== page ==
DK: You’re nobody, even with a book deal, until you prove yourself to the fans. I remember coffee klatches where only one or two people showed up while all around us the authors who’d paid their dues had full tables. That was an invaluable lesson.
EM: When you were a kid, what movie, comic, tv series, book, or media were you a mega fan of?
EK: Giant Robot, Logan's Run, Mission Impossible, Star Trek, Doctor Who, Space 1999, Any comic that was some iteration of a hundredth, (and the X-Men). I will now admit, that I did like the Americanized and almost senseless Battle of the Planets.
DK: Gigantor, Speed Racer, Lost in Space.
EM: If you were to meet one person who would make you become a fanboy again, who would it be?
EK: dead, Robert Heinlein; alive, Elvis Presley, (lol).
DK: I never was a fanboy but I do worship at the feet of Ray Bradbury.
EM: How do your fans react to your book? Any weirdos?
EK: Deep introspective questions about how the system could actually work combined with pleasant surprise that a book that started out as economic science fiction could end up being so intrinsically interesting.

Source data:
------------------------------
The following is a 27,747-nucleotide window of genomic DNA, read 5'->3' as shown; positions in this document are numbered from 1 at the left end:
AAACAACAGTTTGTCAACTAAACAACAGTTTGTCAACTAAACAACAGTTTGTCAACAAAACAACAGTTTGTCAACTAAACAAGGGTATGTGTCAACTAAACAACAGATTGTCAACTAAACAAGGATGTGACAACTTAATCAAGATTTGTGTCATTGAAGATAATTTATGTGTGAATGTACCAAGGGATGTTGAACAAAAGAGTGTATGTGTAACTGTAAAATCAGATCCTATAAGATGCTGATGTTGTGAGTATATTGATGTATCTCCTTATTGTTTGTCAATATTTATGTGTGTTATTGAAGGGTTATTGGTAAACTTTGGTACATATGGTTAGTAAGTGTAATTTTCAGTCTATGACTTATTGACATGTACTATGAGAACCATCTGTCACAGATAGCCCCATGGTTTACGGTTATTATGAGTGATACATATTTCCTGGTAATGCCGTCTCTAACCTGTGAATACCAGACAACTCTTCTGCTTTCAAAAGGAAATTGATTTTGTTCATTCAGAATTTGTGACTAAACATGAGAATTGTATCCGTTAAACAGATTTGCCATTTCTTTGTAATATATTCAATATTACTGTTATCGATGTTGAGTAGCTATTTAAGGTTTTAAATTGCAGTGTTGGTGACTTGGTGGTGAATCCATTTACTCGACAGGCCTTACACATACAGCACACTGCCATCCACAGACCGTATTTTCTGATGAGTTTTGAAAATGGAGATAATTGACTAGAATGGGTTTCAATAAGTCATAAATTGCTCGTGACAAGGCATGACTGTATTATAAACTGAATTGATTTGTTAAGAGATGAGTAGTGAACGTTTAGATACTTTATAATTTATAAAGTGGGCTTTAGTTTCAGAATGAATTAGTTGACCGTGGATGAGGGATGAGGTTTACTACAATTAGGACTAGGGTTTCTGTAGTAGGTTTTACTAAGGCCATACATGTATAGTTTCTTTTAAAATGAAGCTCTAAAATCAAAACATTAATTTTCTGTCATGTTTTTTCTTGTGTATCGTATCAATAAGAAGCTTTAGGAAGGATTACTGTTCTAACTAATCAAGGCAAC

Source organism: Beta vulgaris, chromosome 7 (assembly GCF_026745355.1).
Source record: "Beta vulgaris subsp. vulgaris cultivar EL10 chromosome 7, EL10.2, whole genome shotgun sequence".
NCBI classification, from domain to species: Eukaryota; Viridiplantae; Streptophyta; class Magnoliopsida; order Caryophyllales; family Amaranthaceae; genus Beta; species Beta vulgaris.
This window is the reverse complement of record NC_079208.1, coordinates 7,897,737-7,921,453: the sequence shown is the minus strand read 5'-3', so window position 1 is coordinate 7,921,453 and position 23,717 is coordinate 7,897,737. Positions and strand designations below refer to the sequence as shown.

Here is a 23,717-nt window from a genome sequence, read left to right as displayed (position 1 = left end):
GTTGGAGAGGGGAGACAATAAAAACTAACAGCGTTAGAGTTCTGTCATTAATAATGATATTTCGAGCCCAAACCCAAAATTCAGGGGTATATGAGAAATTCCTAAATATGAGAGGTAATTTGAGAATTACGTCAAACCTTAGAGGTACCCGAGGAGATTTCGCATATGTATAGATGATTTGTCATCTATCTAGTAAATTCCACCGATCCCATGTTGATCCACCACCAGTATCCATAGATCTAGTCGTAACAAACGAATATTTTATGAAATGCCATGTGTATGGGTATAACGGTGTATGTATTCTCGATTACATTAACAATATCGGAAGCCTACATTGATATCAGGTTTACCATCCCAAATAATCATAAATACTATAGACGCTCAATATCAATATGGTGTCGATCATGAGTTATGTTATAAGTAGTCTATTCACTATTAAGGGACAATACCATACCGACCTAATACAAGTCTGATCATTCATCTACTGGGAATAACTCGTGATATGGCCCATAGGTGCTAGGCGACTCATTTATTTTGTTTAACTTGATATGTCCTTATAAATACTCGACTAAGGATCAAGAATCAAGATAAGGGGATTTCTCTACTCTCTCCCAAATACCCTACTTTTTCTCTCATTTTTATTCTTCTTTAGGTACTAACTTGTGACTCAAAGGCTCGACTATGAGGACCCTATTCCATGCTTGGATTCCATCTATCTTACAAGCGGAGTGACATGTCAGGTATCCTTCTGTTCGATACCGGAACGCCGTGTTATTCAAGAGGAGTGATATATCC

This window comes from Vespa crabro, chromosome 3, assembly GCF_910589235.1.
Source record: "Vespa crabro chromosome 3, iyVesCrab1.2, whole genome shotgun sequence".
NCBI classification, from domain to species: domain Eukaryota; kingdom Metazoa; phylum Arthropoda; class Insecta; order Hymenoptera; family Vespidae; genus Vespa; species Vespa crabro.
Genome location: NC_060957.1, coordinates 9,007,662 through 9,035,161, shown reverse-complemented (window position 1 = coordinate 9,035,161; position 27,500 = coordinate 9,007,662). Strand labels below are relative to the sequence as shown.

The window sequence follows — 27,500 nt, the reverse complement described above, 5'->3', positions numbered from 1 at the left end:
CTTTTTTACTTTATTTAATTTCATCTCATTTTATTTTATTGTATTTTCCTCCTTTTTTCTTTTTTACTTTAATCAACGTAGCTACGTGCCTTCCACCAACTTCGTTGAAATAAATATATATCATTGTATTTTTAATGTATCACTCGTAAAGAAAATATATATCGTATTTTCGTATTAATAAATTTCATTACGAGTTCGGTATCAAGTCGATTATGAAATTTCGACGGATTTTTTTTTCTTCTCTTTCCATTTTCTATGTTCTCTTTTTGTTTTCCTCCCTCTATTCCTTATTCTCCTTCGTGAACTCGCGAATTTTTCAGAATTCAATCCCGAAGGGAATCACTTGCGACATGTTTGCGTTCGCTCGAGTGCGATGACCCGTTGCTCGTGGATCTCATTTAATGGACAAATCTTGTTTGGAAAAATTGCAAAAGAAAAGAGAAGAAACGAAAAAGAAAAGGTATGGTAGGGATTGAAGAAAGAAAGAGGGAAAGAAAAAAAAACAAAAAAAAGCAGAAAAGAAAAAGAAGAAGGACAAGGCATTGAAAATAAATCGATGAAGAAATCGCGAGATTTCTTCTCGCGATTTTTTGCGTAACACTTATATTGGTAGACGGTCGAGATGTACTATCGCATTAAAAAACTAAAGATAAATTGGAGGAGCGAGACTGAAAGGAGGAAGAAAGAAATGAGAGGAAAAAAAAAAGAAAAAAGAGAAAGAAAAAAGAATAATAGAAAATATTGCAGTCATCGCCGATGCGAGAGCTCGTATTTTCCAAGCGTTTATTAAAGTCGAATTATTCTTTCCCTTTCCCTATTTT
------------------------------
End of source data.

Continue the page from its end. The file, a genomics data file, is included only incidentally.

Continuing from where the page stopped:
DK: The reaction is almost always positive (generally, fans won’t take the time to write to you if they don’t like your work). No wierdos but we’ve had a few “uh, that was awkward” moments. One guy wrote us a three-page email explaining exactly how the unincorporated system would look as a derivatives market. TMI.
EM: How would your characters feel if they found out their world was created by a couple of guys in a basement?
EK: Dank and cluttered apartment, thank you very much. Justin would be incensed and Hektor would wonder if he could make a deal to get out of the book into the 'real' world.
DK: They’d figure out how to exploit their “humble beginnings” in order to increase in their stock valuation.
EM: If you were given carte blanche to write in an established SciFi world, which one would you pick? And what character would you be most interested in writing?
EK: I already did, but I was not given carte blanche. It was a Star Trek alternate fiction novel and it was fun to write. I picked a humbled Kirk who couldn't help being the center of attention. Since it has no chance of being published I was free to make it exactly as I wanted. Barring getting paid a decent amount of money I wouldn't want to write in an established universe because of the lack of freedom. The only one I have to answer to now is me, (and my brother and my editor, and marketing and our agent). But other than that I am free to do what I want. And compared to writing in an already established universe with its rules and restrictions, I am free. Still all that being said, Doctor Who. I would love a novel where the fourth doctor meets one or more of the new ones. It would be fun to see if I could get the essence of their characters right and transfer it to the written page, or screen.
DK: No question about it – I would LOVE to write at least one BBC episode for the new Doctor Who.
More information about Dani and Eytan Kollin can be found at TheUnincorporatedMan.com.